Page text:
Everything You Ever Wanted to Know About Water Water is something that most of us generally take for granted; we open a tap and there it is. We drink it, bathe ourselves in it, wash our clothes, laundry and dishes in it, we play in it, use it to water our gardens, and utilise it for a myriad of other uses too.

The truth is that insignificant little old water is the most precious commodity on earth; more valuable than gold, platinum or diamonds. We cannot survive without water; it is in us and all around us and without water the earth would be just another piece of rock floating out in space, incapable of sustaining life.

Water is also known as the universal solvent because substances such as salt and sugar can dissolve in it. Substances that dissolve in water are hydrophilic (they are either as strong as or stronger than water’s cohesive forces); substances that do not dissolve in water, like oil, are hydrophobic.

Most water contains dissolved minerals, the presence or lack of which is what makes soft water and hard water. Hard water is so-called because it contains a lot of magnesium and calcium, and possibly also heavy metals, which is why soap will not lather in it. Hard water can cause lime scale deposits in pipes, toilets and water heaters, but is not dangerous if imbibed.

Water possesses the unique properties of cohesion (the ease with which water so easily sticks to itself) and adhesion (what makes water stick to surfaces such as glass when the adhesive forces are stronger than the cohesive forces, making water spread out and cling to a surface in a thin film.)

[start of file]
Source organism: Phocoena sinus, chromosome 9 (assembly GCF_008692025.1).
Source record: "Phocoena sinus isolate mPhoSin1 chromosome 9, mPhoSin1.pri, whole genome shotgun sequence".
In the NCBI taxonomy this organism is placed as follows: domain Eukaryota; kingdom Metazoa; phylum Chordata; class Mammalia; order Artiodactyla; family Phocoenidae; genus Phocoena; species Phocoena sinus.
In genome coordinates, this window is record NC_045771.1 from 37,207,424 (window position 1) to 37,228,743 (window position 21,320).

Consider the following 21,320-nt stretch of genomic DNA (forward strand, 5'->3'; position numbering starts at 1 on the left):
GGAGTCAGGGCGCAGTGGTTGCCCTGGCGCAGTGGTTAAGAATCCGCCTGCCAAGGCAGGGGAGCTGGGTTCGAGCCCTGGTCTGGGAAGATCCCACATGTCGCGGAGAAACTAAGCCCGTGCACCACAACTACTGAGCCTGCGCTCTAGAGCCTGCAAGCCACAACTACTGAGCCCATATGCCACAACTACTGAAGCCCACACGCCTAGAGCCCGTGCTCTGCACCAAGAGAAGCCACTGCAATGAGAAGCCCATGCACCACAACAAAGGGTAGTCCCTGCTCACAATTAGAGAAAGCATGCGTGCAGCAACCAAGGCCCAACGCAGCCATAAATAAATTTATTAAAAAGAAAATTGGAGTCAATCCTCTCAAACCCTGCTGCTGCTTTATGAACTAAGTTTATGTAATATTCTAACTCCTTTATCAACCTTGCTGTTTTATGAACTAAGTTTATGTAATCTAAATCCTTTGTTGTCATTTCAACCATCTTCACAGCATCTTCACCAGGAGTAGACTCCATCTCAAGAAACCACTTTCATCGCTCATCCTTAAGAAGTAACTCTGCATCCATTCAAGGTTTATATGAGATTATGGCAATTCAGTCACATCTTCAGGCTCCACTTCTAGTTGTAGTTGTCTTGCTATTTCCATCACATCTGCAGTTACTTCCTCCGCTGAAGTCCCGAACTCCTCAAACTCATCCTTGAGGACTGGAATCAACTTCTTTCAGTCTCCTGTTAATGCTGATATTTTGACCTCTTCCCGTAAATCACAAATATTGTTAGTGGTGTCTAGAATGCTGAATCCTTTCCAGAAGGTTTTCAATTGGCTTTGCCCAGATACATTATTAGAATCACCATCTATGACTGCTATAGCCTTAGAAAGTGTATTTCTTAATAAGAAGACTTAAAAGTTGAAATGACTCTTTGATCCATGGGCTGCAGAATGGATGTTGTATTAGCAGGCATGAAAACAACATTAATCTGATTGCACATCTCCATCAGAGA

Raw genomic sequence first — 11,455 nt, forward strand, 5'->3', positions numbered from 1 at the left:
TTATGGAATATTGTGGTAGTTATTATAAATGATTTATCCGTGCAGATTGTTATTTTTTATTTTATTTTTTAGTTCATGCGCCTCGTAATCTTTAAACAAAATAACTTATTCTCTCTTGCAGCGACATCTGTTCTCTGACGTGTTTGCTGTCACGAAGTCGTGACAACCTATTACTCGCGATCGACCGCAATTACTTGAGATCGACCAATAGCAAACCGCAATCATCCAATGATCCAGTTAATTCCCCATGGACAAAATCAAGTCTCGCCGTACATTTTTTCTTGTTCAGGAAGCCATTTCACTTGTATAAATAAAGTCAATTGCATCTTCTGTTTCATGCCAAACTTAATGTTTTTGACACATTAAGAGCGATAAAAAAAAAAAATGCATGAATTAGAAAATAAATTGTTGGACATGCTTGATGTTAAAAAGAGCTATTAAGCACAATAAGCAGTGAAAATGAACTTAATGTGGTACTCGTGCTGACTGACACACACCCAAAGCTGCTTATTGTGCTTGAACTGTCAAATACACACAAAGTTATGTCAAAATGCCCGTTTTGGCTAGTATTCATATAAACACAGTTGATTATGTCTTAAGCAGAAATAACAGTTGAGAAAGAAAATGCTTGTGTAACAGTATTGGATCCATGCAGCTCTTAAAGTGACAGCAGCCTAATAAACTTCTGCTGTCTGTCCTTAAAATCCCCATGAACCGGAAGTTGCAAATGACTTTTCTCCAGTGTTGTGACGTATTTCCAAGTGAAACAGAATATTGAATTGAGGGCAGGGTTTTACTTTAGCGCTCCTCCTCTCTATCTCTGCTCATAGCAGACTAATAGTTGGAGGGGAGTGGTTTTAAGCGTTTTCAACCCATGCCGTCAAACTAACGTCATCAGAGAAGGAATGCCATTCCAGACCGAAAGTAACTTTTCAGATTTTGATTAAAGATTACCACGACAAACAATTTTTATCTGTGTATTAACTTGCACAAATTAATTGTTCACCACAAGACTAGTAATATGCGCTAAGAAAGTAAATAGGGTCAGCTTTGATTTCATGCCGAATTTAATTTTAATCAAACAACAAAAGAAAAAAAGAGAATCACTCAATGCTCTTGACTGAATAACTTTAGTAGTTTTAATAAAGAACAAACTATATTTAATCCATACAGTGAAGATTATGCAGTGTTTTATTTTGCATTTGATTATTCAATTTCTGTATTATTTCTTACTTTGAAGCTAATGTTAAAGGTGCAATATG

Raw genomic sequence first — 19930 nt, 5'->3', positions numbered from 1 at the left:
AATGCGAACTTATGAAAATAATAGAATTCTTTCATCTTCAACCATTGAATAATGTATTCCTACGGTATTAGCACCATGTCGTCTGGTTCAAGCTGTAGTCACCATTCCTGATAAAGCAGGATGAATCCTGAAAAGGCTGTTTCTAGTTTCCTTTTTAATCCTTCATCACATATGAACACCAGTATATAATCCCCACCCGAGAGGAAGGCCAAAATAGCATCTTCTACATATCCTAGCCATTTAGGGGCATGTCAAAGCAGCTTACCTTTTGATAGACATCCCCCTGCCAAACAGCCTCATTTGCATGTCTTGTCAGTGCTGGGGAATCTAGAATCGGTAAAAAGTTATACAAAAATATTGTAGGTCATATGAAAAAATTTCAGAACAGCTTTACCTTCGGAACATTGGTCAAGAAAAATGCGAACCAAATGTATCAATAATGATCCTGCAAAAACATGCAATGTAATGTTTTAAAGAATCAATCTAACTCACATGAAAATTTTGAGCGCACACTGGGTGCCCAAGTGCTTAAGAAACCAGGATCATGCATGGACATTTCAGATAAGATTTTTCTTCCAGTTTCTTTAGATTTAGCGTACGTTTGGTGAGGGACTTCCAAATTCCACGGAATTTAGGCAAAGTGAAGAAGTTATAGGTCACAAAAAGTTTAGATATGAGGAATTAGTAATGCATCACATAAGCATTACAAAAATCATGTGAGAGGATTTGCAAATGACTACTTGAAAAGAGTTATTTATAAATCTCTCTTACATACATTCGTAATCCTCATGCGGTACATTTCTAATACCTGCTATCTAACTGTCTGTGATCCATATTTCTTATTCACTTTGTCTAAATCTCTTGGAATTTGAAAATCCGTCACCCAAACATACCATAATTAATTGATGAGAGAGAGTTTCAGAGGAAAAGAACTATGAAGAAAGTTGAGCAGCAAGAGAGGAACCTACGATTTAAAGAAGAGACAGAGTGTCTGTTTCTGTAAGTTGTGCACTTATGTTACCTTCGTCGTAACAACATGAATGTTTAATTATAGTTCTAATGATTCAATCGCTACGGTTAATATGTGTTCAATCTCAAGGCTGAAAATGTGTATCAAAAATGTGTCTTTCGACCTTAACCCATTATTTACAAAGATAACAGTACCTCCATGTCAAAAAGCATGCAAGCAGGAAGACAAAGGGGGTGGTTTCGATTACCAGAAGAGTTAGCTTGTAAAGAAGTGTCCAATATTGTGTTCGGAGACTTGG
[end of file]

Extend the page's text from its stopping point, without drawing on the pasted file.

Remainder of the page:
The high level of surface tension in water is as a result of molecules on the surface of the water not being surrounded by similar molecules on all sides, which causes them to be pulled by cohesion from molecules deep inside the water. While these molecules stick to each other, they do not adhere to other surfaces easily, which is why water makes beads on waxy surfaces such as leaves or a waxed car.

Plants suck up water due to surface tension, then stick to the plant’s tubes and surface tension makes it move up the stem as water seeks to cohere to itself again. Once sufficient water builds up, gravity pulls it back down again. Hydrogen bonds cause water to float in its solid form and are linked to its thermal properties that are a major part of climate conditions on earth.

At the end of the day, we cannot survive without water as it also makes up around 70% of our body and without it we cannot survive, so save water where you can and treat it as the magnificent substance it is.

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